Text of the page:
• 33:00 Are you seeing improvements in environmental awareness? I see more and more people paying attention to the environment. But it’s not that simple. Is it enough for us as citizens to pay attention and become aware? When actually the problem is caused by companies, so we should also make change at the government or corporate level. In the latter there is not enough change.
  • Me personally, I don’t want to wait for governments or others (anyone else), I want to do what I can do, even if in the end it is not enough.
  • Many people don’t have a positive perspective on where we are heading to. But I want to live with the idea of I do my best and if more and more people do their best, maybe that will lead to a change.
  • 36:30 The word solution. I was often using this word, but maybe it is too big to be used. We cannot solve certain problems, but what we can do as artists, is raise questions, start conversations and think of alternative ways.
  • In design and technology – in design thinking we can really look at a problem and think of solutions. Designing objects that have technological elements is great.
  • The first step is that you start to raise questions. Perhaps one thing we need to learn is to adapt to whatever is around. There are certain things we can’t solve in climate change, but we need to learn to adapt to the unknown. With certain methods and art, you can develop a different ability and mindset to adapt – a love for beings (human and not).
  • I really look up to ideas that combine art and technology, even on a global scale. We don’t need to think global to make a difference
  • Artist collective: Superflex, Tanzania – a project in Tanzania installing biogas. An example of a movement where art is not about creating something beautiful for a gallery, but is understood more widely.
  • A saying: Ask a builder to build a house and they will build a box. Ask an architect and they will build something that works into the surrounds. The two can work well together.
  • Artist: Leonardo Da Vinci – who invented the design for Helicopters
  • TV Show: Star-trek inventions and introducing new ideas that eventually became real as flip phones, voice activation, microwaves.
  • Does life imitate art? or does art imitate life?
  • The ability to inspire someone to create a solution is powerful.
  • We can only control what is in the sphere of our control. Western countries can only control themselves. Telling third world countries they can’t use fossil fuels is hard – because they need it.
  • Being in Sardinia in June – at a festival where the theme was breathing. An important element was to work with locals there.
  • Project: Designated Breathing Zone: Sardinia. In this project I had an artist’s residency in Sardinia, the island off the coast of Italy.
  • Association: Rimettiamo Radici. The local association I worked with in Fluminimaggiore, Sardinia. I worked with this organisation of activist women, we did experiments with wild carrot, investigated plants of the regions and characteristic plants. We reused wine bottles adding pumps and a funnel where the smell could come out. This was a new version of the designated breathing zone.
  • Designated breathing zone – Sardinia. A metal structure that had plants upside down, so as you walk, you walk into them and can breathe the scent of the plants.
  • Back in Budapest and the idea of Designated Breathing Zone: Public Breathing Practices.
  • Project: Designated Breathing Zone: Public Breathing Practices
  • During the lockdown, I found people were scared in public and at times of each other. This project focused on harmonising breathing
  • Preparing for at the moment: Bucharest Biennale 9 Research Lab, I represent the Doctoral School of the Hungarian University of FineArts – Hungarian School of Fine arts. And an upcoming research lab and exhibition.
  • 52:00 When we think about plants and their role and our role in the ecosystem, it’s a global issue. Each place is different but the outcomes may be the same.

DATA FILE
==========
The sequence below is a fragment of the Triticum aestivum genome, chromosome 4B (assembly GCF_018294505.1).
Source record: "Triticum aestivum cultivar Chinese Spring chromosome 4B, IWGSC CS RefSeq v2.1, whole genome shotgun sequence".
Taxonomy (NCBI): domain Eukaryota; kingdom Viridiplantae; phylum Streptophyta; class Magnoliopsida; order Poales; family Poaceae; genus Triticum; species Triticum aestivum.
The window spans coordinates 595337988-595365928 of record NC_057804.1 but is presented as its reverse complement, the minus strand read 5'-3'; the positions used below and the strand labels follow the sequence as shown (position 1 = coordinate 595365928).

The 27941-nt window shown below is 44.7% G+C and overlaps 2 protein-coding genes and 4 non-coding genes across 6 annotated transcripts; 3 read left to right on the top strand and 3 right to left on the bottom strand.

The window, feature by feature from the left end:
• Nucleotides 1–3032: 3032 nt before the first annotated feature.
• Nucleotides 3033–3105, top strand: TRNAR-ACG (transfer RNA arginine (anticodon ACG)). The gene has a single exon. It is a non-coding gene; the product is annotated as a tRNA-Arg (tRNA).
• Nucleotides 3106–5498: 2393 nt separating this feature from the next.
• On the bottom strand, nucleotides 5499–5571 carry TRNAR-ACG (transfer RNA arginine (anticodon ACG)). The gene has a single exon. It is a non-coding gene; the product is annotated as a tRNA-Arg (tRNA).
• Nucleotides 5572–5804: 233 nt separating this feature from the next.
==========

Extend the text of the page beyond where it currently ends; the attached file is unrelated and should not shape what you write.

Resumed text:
• 53:30 Advice on limiting your impact on the world? What I more and more believe and focus on is that the root of all of this (pollution/waste) is that we need to develop our connection with the elements of nature and the elements of the environment around us. If we try to see ourselves as part of this system.. I would wish that power struggles and status struggles disappear from the world and you want to collaborate with people and natural elements in the world.
  • If we really develop this skill of being empathetic towards the environment that can have an impact on our decisions and then our actions.
  • I learned painting but I do everything but painting! I teach myself design programs and software, I love to use my hands and I enjoy learning new things.
  • One of my hobbies is to leave my comfort zone.
  • Artist: Lilli Tölp, an inspiring Estonian artist
  • 59:00 The method? you have an idea, you don’t know how you will realise it, but you are crazy enough, passionate enough to go for it and make it real.
  • Being an artist is hard, sacrifices need to be made, but art is something that is less supported because it is in certain minds less necessary. But those who really believe and stick to their passion, then sooner rather than later they find a way.
  • Who do you most look up to in the world? There is not one, there are so many people!! People who don’t give up, even if it is impossible.
  • Rocky balboa from the Rocky movies!
  • What book/film has most inspired you recently? I have at least 6 books right now.
  • Book: Eva-Maria Dreyer: What kind of edible wild plant is this?
  • Book: Mogyorósy-Révész Zsuzsa: Érzelemszabályozás a gyakorlatban (Emotion Regulation in Practice) and certain practices or exercises which are useful for me and I turn them into my art projects.
  • Book: T.J. Demos: Decolonizing Nature. Contemporary Arts and the Politics of Ecology
  • Projects that excite you? I’m inspired by my work so all of them! Especially the ongoing projects. I am about to curate in the next project, creating a concept of the program and selecting
  • Project: Budapest – Placcc festival – Sensing the City. Projects related to the 5 senses. I’m really excited about the projects that will be exhibited! Projects dealing with waste management, agricultural technologies, a sound/audio walk, and one on the cycle of life and death.
  • Amazing how people without a sense can still navigate the world – soundscapes and colour blind designers are super interesting.
  • Project: Designated breathing zone: C19 (face masks)
  • Is there one thing you would like to change in the world? Power struggles. If there were no power struggles then our relationship to one another would be so different.
  • Eva’s website: https://evabubla.art

Credits:

Logo and concept by Christy O’Connor